There were some schools in the ACC -- such as Virginia and NC State -- that had trouble finding one quarterback this season.
And then there’s Duke -- which legitimately has two.
A two-quarterback system is often scoffed at, rarely works, and is in place only because there’s no star on the roster to single-handedly orchestrate the offense. That’s not the case at Duke, where starter Anthony Boone and his backup, Brandon Connette, are responsible for 40 of Duke’s 47 offensive touchdowns this season.
Somehow, they’ve managed to put team ahead of self and avoid anything resembling a quarterback controversy. Instead, their shared role has become the center of Duke’s offensive identity.
While Florida State quarterback and ACC Player of the Year Jameis Winston has stolen the position’s spotlight this fall, Boone and Connette have worked together to get Duke to the exact same place as the Noles -- Saturday’s ACC championship game.
"The reason why it works is mainly because of the character we have in the quarterback room, the unselfishness is unbelievable," Connette said. "At a lot of schools where you have two quarterbacks who are capable of playing at such a high level, sometimes there can be some animosity in the room, somebody thinks he should be starting over the other one. The great thing about our room is nobody really cares who's starting, who's getting more playing time, things like that. All we really care about is getting the win."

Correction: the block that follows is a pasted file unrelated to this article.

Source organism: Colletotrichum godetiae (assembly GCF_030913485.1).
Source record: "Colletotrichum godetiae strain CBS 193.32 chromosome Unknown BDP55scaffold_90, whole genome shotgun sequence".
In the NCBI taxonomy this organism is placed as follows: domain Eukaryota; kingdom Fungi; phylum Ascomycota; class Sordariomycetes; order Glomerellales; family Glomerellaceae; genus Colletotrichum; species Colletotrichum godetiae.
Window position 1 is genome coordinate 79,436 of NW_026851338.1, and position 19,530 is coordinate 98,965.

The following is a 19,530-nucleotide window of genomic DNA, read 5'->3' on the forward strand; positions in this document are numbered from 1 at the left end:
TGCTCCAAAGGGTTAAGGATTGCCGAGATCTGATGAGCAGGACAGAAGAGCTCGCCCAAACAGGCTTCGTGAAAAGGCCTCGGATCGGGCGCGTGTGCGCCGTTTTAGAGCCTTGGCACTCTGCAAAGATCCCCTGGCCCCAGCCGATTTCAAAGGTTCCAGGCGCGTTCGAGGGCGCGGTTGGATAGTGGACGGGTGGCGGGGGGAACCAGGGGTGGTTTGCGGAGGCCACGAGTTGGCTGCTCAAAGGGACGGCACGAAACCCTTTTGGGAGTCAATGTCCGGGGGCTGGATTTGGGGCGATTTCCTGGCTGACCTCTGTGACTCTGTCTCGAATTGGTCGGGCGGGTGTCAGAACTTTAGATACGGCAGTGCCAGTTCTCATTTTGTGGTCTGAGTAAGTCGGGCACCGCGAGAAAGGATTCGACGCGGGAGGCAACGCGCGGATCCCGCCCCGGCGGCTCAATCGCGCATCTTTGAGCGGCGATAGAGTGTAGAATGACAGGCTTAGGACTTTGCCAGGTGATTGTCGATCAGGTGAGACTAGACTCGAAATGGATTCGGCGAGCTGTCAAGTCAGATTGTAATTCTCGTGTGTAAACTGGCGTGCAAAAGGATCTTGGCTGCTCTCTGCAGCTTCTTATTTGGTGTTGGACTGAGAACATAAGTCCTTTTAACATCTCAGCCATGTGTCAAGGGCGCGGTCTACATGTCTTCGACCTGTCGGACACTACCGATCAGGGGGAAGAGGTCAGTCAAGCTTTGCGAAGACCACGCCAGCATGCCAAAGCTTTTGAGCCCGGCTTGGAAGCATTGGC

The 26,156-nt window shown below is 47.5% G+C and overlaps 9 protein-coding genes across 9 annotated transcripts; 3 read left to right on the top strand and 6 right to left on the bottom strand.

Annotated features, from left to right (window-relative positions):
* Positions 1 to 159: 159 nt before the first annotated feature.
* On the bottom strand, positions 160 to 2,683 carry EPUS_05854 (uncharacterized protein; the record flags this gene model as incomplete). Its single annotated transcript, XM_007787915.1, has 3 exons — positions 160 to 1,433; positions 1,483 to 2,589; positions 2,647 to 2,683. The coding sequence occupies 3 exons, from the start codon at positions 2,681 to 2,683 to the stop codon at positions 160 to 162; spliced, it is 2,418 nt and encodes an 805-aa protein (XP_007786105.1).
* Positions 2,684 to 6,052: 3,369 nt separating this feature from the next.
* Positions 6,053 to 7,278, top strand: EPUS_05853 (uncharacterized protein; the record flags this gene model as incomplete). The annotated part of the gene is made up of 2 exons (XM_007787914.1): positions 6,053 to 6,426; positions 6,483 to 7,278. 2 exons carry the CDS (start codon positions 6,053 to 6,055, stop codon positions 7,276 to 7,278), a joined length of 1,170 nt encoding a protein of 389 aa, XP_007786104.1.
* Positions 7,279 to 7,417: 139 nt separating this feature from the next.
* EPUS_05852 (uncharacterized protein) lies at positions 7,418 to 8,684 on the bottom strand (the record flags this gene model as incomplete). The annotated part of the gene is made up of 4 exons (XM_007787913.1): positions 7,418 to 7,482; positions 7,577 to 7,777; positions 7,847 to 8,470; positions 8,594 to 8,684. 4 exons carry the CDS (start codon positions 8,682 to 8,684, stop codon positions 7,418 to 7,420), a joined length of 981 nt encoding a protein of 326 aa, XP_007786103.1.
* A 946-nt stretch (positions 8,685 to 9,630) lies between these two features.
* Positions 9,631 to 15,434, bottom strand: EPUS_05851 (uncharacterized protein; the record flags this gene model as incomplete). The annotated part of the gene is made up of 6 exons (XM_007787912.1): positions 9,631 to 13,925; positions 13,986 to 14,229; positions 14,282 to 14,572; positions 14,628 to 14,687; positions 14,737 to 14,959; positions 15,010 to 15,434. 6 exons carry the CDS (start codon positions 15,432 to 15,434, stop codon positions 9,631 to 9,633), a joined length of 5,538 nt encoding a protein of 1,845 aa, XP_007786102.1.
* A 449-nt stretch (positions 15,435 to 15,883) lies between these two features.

Together they've gotten 10 wins this season -- the most in school history.
Boone and Connette have helped Duke's offense make a seamless transition into the first season without 2012 veteran Sean Renfree. Boone is 10-0 in his career as Duke's starting quarterback, including 9-0 in 2013. Connette has scored three game-winning, fourth-quarter touchdowns this season. Connette has been more of a short-yardage, third-down, goal-line situation quarterback, but the coaching staff clearly isn't afraid of letting him run the offense for a few series. He has earned the nickname "The Phantom" on the team for his ability to play just about any position. Connette said he doesn’t care how he's used -- as long as he sees the field.
"I can do everything," he said. "Obviously I like to be on the field, that’s why I came to Duke. I came to Duke to play. I like being a part of success, so whatever role I have to play for us to be successful is a lot of fun for me. Last week I got my first catch. To be able to do things like that every single week is just rewarding and a lot of fun for me."
Not to mention the rest of the offense.
With Boone and Connette sharing time, Duke's offense ranks fifth in the ACC in scoring at 33.7 points, is tied for fourth with 24 rushing touchdowns, and fifth with 23 passing touchdowns. Both quarterbacks have thrown for more than 1,000 yards.
"Well, I think they've created roles for each other, and they understand what each guy is going to do," Florida State coach Jimbo Fisher said. " I think now both of them are throwing it and running it pretty equally. So I mean, they're very tough guys to defend, and it gives them two different guys, and each guy is fresh."
Boone started Duke's first two games but suffered a broken collarbone in Week 2 against Memphis, opening the door for Connette to throw nine passing touchdowns in his three-game stint as the starter. Boone returned against Navy and has directed Duke to six consecutive wins. Boone has been at his best when it has mattered the most. Against Wake Forest and North Carolina, he completed 75 percent of his passes for 530 yards, five touchdowns and no interceptions.
"That's just a testament to the players around me, the offensive line doing a great job of pass protecting and running the ball and being able to have our two-headed monster with me and Brandon," Boone said. "Just the guys around me really helped me with the success that we're having and that I'm having."
It's not often that two quarterbacks are better than one, but for Duke, this season has been twice as nice.